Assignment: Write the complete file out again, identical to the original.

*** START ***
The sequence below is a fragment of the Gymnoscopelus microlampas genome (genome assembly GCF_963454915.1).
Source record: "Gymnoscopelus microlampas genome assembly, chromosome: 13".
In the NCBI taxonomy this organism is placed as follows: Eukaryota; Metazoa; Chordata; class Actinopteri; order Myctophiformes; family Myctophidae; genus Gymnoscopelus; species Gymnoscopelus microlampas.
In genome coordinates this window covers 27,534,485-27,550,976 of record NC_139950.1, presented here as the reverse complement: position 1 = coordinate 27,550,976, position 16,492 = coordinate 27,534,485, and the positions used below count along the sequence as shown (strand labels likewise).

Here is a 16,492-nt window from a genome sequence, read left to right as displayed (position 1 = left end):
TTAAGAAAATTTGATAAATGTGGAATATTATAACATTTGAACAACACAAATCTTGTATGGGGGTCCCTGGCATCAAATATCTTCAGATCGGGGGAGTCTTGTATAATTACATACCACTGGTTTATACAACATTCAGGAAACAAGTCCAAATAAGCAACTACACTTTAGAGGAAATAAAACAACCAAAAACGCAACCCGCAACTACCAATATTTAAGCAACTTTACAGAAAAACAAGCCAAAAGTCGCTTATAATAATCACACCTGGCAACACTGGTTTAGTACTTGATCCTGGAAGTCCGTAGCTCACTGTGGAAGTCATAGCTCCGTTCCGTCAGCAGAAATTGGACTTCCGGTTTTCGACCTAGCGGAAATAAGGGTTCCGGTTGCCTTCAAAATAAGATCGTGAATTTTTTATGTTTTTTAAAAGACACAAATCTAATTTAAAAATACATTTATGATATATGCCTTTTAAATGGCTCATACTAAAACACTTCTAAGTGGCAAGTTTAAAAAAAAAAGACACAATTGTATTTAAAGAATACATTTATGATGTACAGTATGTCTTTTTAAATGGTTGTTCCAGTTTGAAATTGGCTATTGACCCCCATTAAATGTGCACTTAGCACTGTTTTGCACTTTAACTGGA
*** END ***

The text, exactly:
The sequence below is a fragment of the Gymnoscopelus microlampas genome (genome assembly GCF_963454915.1).
Source record: "Gymnoscopelus microlampas genome assembly, chromosome: 13".
In the NCBI taxonomy this organism is placed as follows: Eukaryota; Metazoa; Chordata; class Actinopteri; order Myctophiformes; family Myctophidae; genus Gymnoscopelus; species Gymnoscopelus microlampas.
In genome coordinates this window covers 27,534,485-27,550,976 of record NC_139950.1, presented here as the reverse complement: position 1 = coordinate 27,550,976, position 16,492 = coordinate 27,534,485, and the positions used below count along the sequence as shown (strand labels likewise).

Here is a 16,492-nt window from a genome sequence, read left to right as displayed (position 1 = left end):
TTAAGAAAATTTGATAAATGTGGAATATTATAACATTTGAACAACACAAATCTTGTATGGGGGTCCCTGGCATCAAATATCTTCAGATCGGGGGAGTCTTGTATAATTACATACCACTGGTTTATACAACATTCAGGAAACAAGTCCAAATAAGCAACTACACTTTAGAGGAAATAAAACAACCAAAAACGCAACCCGCAACTACCAATATTTAAGCAACTTTACAGAAAAACAAGCCAAAAGTCGCTTATAATAATCACACCTGGCAACACTGGTTTAGTACTTGATCCTGGAAGTCCGTAGCTCACTGTGGAAGTCATAGCTCCGTTCCGTCAGCAGAAATTGGACTTCCGGTTTTCGACCTAGCGGAAATAAGGGTTCCGGTTGCCTTCAAAATAAGATCGTGAATTTTTTATGTTTTTTAAAAGACACAAATCTAATTTAAAAATACATTTATGATATATGCCTTTTAAATGGCTCATACTAAAACACTTCTAAGTGGCAAGTTTAAAAAAAAAAGACACAATTGTATTTAAAGAATACATTTATGATGTACAGTATGTCTTTTTAAATGGTTGTTCCAGTTTGAAATTGGCTATTGACCCCCATTAAATGTGCACTTAGCACTGTTTTGCACTTTAACTGGA